I think about all these different naming-and-shaming protests because I wonder what is needed to combat the current biased and exclusive university culture at Tilburg University. And yes, our university is biased and exclusive. The most eyecatching piece of evidence is that, according to the LNVH, Tilburg University is currently the lowest scoring non-technical university when it comes to the number of female professors. In 2020, only 23,9% of the professors were female. With that, the university not only scores below the national average (i.e. 25,7%) but also fails to reach its own target figure for 2020 (i.e. 25%).
In 2027, Tilburg University wants to be “Curious”, “Caring”, “Connected”, and “Courageous”. In becoming this new and improved university, gender and diversity aspects need to be accounted for. The university seems to acknowledge as much in sketching out its challenges in the strategic plan “Weaving minds and characters”. “Diversity, inclusion, and a safe working and study environment (social safety) are essential” the report reads, “but [such an inclusive environment is] not self-evident yet”. But the future may be bright(er). “We want to be caring” (p. 37), the university states. And then these sentences grab my attention: “We […] pay attention to diversity, inclusion”. “We strive for diversity in teams and exploit the diversity and complementarity”.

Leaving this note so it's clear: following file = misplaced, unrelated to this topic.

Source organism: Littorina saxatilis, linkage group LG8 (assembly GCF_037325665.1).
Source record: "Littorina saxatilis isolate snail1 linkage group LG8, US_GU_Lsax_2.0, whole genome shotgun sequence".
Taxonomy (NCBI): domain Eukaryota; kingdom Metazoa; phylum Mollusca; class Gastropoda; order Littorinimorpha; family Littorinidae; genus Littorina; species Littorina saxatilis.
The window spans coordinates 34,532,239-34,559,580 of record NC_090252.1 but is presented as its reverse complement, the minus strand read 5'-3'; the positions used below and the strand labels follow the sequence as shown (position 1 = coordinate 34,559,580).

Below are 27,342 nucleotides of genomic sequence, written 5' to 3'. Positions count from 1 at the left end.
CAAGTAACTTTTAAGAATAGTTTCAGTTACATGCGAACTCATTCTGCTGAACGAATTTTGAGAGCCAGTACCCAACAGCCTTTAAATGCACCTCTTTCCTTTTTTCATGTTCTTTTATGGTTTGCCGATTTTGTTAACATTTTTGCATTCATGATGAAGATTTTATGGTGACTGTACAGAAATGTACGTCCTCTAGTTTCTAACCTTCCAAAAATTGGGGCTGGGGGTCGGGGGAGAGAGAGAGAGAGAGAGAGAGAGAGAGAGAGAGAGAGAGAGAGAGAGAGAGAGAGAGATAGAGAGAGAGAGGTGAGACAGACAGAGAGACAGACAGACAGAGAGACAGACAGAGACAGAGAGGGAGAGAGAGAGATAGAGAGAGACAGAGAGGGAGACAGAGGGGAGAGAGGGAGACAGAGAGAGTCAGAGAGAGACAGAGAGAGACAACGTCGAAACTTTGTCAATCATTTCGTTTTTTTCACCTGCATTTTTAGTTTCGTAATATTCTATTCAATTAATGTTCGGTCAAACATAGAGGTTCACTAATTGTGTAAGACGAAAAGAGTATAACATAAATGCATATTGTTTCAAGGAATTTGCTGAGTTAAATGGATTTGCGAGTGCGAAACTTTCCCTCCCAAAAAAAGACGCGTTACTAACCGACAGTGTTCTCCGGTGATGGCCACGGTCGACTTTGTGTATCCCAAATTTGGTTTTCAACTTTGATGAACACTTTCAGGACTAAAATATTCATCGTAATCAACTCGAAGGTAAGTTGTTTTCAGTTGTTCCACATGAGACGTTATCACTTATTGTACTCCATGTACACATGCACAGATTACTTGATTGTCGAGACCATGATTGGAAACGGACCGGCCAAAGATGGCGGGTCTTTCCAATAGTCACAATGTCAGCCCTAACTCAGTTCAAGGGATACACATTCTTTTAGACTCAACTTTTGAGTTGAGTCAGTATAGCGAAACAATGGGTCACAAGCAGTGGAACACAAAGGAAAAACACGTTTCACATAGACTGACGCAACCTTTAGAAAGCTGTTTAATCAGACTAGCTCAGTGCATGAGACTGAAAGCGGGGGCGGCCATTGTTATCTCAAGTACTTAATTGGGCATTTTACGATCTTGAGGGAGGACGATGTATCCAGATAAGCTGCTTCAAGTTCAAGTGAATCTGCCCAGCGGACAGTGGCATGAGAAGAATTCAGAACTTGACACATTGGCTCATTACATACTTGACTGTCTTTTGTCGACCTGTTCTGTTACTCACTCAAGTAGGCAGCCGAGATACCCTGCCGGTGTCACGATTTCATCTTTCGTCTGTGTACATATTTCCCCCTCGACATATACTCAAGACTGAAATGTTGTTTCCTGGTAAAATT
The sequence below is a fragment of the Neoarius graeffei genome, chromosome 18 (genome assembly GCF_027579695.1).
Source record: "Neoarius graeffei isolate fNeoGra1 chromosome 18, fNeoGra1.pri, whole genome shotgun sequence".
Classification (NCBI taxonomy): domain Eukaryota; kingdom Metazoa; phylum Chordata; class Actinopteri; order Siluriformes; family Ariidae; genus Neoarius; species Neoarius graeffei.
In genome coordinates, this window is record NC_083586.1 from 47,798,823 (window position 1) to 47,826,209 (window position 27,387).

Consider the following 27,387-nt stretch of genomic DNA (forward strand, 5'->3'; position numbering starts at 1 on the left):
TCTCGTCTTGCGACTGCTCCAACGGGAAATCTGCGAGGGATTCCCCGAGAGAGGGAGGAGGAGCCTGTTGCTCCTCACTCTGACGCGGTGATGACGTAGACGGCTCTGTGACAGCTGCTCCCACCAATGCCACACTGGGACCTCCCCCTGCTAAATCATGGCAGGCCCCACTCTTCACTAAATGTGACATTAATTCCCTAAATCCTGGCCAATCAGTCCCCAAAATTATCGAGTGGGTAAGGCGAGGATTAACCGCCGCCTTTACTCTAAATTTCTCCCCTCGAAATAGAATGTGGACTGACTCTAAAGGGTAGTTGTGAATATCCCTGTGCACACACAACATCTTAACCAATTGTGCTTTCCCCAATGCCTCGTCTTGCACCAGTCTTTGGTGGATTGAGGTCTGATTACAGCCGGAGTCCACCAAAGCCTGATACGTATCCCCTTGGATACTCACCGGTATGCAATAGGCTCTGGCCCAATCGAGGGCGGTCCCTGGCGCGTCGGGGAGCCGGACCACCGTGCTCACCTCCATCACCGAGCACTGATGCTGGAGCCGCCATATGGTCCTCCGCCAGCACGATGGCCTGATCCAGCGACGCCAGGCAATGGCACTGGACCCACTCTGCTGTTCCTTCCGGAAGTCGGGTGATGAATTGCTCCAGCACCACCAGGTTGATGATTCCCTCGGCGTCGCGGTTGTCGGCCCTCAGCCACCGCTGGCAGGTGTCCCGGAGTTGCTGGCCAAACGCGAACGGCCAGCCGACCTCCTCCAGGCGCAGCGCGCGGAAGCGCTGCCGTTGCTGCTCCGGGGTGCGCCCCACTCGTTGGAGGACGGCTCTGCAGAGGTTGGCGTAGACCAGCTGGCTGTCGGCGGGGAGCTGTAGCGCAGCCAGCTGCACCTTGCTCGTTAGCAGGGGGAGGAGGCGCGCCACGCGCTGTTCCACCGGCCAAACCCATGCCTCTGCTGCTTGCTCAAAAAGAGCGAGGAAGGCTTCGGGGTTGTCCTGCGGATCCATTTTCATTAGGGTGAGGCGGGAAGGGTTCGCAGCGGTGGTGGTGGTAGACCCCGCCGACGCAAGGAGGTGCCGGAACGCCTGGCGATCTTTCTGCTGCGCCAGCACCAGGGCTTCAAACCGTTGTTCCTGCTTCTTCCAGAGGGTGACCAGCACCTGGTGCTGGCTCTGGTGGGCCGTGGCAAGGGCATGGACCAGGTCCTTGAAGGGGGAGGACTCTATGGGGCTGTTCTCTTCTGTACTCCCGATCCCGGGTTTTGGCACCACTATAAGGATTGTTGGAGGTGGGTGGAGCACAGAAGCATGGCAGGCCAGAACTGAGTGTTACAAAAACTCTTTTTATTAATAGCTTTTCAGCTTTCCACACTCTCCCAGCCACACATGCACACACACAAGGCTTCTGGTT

While these words are beautiful, they give rise to two pertinent questions: what does it mean to pay attention to diversity and inclusion? And how to actually attain diversity in teams? In formulating an answer to these questions, I argue that the strategic plan misses a couple of crucial c-words. In “paying attention to diversity”, the university needs to have and keep a Critical lens toward Categorization and Counting. And in “attaining diversity in teams”, the university has to Commit to more Cash for diversity recruitment programs and to develop and foster Creative solutions toward Culture Change.